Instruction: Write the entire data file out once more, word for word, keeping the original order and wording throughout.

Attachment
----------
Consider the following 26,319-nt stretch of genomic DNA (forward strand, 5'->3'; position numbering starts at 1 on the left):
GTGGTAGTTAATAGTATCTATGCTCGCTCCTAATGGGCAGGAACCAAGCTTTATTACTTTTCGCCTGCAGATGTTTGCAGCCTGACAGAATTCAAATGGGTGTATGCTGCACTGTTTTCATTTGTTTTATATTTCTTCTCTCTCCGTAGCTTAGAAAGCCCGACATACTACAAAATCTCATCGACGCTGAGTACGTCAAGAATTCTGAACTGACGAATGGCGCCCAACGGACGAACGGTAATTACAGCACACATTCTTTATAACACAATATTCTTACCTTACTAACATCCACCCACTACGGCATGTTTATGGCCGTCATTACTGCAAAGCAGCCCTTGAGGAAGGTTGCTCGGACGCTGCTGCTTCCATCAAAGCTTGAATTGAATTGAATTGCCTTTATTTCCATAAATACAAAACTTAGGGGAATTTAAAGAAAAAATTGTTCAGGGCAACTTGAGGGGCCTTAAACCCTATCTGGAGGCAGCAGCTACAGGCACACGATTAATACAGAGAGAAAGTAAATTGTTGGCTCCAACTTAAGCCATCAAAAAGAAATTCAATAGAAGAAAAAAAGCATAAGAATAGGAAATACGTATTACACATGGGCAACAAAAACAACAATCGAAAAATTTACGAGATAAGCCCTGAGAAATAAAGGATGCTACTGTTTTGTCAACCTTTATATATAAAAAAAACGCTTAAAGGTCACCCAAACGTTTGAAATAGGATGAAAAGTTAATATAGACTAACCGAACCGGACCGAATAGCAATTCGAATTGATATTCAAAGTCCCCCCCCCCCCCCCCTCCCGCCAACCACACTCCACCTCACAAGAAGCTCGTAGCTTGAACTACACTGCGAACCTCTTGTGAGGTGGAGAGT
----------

Consider the following 26,319-nt stretch of genomic DNA (forward strand, 5'->3'; position numbering starts at 1 on the left):
GTGGTAGTTAATAGTATCTATGCTCGCTCCTAATGGGCAGGAACCAAGCTTTATTACTTTTCGCCTGCAGATGTTTGCAGCCTGACAGAATTCAAATGGGTGTATGCTGCACTGTTTTCATTTGTTTTATATTTCTTCTCTCTCCGTAGCTTAGAAAGCCCGACATACTACAAAATCTCATCGACGCTGAGTACGTCAAGAATTCTGAACTGACGAATGGCGCCCAACGGACGAACGGTAATTACAGCACACATTCTTTATAACACAATATTCTTACCTTACTAACATCCACCCACTACGGCATGTTTATGGCCGTCATTACTGCAAAGCAGCCCTTGAGGAAGGTTGCTCGGACGCTGCTGCTTCCATCAAAGCTTGAATTGAATTGAATTGCCTTTATTTCCATAAATACAAAACTTAGGGGAATTTAAAGAAAAAATTGTTCAGGGCAACTTGAGGGGCCTTAAACCCTATCTGGAGGCAGCAGCTACAGGCACACGATTAATACAGAGAGAAAGTAAATTGTTGGCTCCAACTTAAGCCATCAAAAAGAAATTCAATAGAAGAAAAAAAGCATAAGAATAGGAAATACGTATTACACATGGGCAACAAAAACAACAATCGAAAAATTTACGAGATAAGCCCTGAGAAATAAAGGATGCTACTGTTTTGTCAACCTTTATATATAAAAAAAACGCTTAAAGGTCACCCAAACGTTTGAAATAGGATGAAAAGTTAATATAGACTAACCGAACCGGACCGAATAGCAATTCGAATTGATATTCAAAGTCCCCCCCCCCCCCCCCTCCCGCCAACCACACTCCACCTCACAAGAAGCTCGTAGCTTGAACTACACTGCGAACCTCTTGTGAGGTGGAGAGT